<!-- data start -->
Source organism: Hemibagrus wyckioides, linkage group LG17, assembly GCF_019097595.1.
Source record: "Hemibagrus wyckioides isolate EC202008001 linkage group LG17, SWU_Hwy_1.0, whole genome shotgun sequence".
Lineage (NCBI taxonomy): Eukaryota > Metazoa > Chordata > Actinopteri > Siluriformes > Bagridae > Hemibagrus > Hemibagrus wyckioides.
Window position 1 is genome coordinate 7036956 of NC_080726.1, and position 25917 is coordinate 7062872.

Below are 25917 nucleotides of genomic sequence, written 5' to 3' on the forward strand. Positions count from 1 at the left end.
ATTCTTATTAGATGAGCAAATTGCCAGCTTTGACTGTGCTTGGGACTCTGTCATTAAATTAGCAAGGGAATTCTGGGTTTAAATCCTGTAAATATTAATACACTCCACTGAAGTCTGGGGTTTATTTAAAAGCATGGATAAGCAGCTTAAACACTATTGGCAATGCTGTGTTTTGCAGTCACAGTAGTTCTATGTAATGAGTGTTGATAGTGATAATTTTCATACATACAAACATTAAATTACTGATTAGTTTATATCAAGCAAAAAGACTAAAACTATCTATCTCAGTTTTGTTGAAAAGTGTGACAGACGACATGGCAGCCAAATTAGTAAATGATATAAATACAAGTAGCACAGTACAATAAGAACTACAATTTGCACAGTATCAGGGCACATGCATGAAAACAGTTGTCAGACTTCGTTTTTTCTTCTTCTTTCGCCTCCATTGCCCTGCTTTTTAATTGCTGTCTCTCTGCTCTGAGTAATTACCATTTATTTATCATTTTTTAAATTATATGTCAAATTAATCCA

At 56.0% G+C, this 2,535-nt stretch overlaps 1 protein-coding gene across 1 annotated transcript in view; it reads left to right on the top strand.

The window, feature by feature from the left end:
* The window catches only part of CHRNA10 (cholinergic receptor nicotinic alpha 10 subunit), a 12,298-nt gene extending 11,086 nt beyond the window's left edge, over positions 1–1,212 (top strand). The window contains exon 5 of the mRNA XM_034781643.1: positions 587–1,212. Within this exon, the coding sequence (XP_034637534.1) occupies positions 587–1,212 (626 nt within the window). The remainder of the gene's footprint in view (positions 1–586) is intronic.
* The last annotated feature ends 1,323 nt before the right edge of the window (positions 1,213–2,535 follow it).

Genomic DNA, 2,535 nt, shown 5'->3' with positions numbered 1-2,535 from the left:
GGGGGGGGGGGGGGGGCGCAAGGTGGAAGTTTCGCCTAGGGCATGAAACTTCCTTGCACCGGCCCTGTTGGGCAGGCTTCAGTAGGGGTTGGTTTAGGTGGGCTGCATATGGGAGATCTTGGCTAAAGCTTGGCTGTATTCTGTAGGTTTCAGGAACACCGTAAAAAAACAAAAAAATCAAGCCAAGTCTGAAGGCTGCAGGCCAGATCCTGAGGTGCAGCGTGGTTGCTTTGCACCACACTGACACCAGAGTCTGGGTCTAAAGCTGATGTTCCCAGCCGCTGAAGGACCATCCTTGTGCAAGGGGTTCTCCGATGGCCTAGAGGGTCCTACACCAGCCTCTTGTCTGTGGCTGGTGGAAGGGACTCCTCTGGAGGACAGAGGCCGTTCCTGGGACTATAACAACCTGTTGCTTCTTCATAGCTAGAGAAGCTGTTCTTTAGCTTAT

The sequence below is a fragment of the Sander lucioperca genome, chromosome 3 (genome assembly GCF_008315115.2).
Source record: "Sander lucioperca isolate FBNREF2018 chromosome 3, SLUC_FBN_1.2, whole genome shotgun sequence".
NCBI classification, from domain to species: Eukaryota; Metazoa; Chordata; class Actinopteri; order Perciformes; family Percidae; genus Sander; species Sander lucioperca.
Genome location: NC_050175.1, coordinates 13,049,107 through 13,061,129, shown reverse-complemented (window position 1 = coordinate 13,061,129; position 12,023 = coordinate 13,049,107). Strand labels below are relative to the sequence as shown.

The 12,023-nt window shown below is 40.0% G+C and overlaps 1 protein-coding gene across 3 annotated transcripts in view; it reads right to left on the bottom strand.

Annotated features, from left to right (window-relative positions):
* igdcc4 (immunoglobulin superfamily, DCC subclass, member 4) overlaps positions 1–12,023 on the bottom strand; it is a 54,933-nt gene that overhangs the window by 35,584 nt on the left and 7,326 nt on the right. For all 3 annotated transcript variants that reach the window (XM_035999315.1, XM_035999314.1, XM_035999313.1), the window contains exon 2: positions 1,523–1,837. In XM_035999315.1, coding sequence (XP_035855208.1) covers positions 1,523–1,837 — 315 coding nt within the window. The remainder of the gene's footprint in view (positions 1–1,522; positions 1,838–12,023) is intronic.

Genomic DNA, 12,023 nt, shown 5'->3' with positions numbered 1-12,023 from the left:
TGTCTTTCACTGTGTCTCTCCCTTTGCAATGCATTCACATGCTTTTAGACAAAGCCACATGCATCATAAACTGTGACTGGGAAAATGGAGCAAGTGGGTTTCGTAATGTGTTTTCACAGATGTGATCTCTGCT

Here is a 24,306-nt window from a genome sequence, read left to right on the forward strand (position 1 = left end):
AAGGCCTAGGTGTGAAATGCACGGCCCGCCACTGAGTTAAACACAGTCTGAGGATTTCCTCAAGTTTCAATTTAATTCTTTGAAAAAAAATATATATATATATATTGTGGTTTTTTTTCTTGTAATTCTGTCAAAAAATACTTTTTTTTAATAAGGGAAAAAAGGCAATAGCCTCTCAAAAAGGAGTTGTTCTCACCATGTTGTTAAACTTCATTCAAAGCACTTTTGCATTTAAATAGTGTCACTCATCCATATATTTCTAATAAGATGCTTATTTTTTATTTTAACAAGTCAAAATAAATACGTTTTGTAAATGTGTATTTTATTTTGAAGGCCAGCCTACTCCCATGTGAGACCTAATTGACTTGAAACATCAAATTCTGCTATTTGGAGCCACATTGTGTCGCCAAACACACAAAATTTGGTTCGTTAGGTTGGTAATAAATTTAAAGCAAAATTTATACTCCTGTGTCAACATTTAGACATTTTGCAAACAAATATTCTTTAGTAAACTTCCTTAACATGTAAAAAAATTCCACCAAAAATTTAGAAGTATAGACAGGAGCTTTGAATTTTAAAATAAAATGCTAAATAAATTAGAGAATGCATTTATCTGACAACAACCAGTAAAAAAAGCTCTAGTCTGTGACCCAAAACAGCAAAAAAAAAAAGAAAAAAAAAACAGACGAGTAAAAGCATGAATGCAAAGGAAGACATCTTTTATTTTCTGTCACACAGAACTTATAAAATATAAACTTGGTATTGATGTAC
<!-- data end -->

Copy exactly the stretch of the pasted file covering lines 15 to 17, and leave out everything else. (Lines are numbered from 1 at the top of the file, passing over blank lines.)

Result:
NCBI classification, from domain to species: Eukaryota; Metazoa; Chordata; class Actinopteri; order Perciformes; family Percidae; genus Sander; species Sander lucioperca.
Genome location: NC_050175.1, coordinates 13,049,107 through 13,061,129, shown reverse-complemented (window position 1 = coordinate 13,061,129; position 12,023 = coordinate 13,049,107). Strand labels below are relative to the sequence as shown.

The 12,023-nt window shown below is 40.0% G+C and overlaps 1 protein-coding gene across 3 annotated transcripts in view; it reads right to left on the bottom strand.